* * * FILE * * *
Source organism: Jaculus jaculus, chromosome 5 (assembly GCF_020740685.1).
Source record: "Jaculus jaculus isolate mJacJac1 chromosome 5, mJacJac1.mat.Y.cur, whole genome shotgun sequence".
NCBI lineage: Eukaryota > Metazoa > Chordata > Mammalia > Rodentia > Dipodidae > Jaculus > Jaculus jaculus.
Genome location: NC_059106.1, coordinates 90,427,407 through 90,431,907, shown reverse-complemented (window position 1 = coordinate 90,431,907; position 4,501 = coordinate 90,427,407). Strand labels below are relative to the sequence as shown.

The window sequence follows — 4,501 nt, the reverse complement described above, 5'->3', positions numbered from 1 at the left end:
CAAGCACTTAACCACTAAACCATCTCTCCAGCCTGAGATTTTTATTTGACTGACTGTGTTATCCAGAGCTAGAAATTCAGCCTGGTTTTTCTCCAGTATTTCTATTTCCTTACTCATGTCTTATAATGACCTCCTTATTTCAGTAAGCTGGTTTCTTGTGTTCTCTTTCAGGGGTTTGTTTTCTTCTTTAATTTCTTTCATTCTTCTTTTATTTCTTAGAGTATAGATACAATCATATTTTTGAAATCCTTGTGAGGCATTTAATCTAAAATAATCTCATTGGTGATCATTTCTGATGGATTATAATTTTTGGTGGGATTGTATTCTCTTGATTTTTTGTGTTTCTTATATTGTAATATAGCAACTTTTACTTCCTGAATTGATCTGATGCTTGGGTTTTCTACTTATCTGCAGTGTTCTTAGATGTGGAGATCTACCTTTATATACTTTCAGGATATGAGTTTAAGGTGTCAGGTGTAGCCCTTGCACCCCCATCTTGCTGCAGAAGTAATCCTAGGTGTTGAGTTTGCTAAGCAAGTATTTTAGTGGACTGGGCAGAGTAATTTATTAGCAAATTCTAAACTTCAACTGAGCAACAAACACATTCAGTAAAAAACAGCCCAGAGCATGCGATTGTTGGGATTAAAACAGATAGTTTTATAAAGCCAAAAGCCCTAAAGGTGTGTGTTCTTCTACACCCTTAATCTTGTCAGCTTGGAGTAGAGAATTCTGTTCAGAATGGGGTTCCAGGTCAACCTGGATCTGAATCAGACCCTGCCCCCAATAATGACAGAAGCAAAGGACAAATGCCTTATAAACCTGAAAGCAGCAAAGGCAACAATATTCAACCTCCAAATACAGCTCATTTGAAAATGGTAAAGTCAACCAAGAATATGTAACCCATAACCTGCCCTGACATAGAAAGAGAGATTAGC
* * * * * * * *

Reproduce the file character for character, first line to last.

Source organism: Jaculus jaculus, chromosome 5 (assembly GCF_020740685.1).
Source record: "Jaculus jaculus isolate mJacJac1 chromosome 5, mJacJac1.mat.Y.cur, whole genome shotgun sequence".
NCBI lineage: Eukaryota > Metazoa > Chordata > Mammalia > Rodentia > Dipodidae > Jaculus > Jaculus jaculus.
Genome location: NC_059106.1, coordinates 90,427,407 through 90,431,907, shown reverse-complemented (window position 1 = coordinate 90,431,907; position 4,501 = coordinate 90,427,407). Strand labels below are relative to the sequence as shown.

The window sequence follows — 4,501 nt, the reverse complement described above, 5'->3', positions numbered from 1 at the left end:
CAAGCACTTAACCACTAAACCATCTCTCCAGCCTGAGATTTTTATTTGACTGACTGTGTTATCCAGAGCTAGAAATTCAGCCTGGTTTTTCTCCAGTATTTCTATTTCCTTACTCATGTCTTATAATGACCTCCTTATTTCAGTAAGCTGGTTTCTTGTGTTCTCTTTCAGGGGTTTGTTTTCTTCTTTAATTTCTTTCATTCTTCTTTTATTTCTTAGAGTATAGATACAATCATATTTTTGAAATCCTTGTGAGGCATTTAATCTAAAATAATCTCATTGGTGATCATTTCTGATGGATTATAATTTTTGGTGGGATTGTATTCTCTTGATTTTTTGTGTTTCTTATATTGTAATATAGCAACTTTTACTTCCTGAATTGATCTGATGCTTGGGTTTTCTACTTATCTGCAGTGTTCTTAGATGTGGAGATCTACCTTTATATACTTTCAGGATATGAGTTTAAGGTGTCAGGTGTAGCCCTTGCACCCCCATCTTGCTGCAGAAGTAATCCTAGGTGTTGAGTTTGCTAAGCAAGTATTTTAGTGGACTGGGCAGAGTAATTTATTAGCAAATTCTAAACTTCAACTGAGCAACAAACACATTCAGTAAAAAACAGCCCAGAGCATGCGATTGTTGGGATTAAAACAGATAGTTTTATAAAGCCAAAAGCCCTAAAGGTGTGTGTTCTTCTACACCCTTAATCTTGTCAGCTTGGAGTAGAGAATTCTGTTCAGAATGGGGTTCCAGGTCAACCTGGATCTGAATCAGACCCTGCCCCCAATAATGACAGAAGCAAAGGACAAATGCCTTATAAACCTGAAAGCAGCAAAGGCAACAATATTCAACCTCCAAATACAGCTCATTTGAAAATGGTAAAGTCAACCAAGAATATGTAACCCATAACCTGCCCTGACATAGAAAGAGAGATTAGC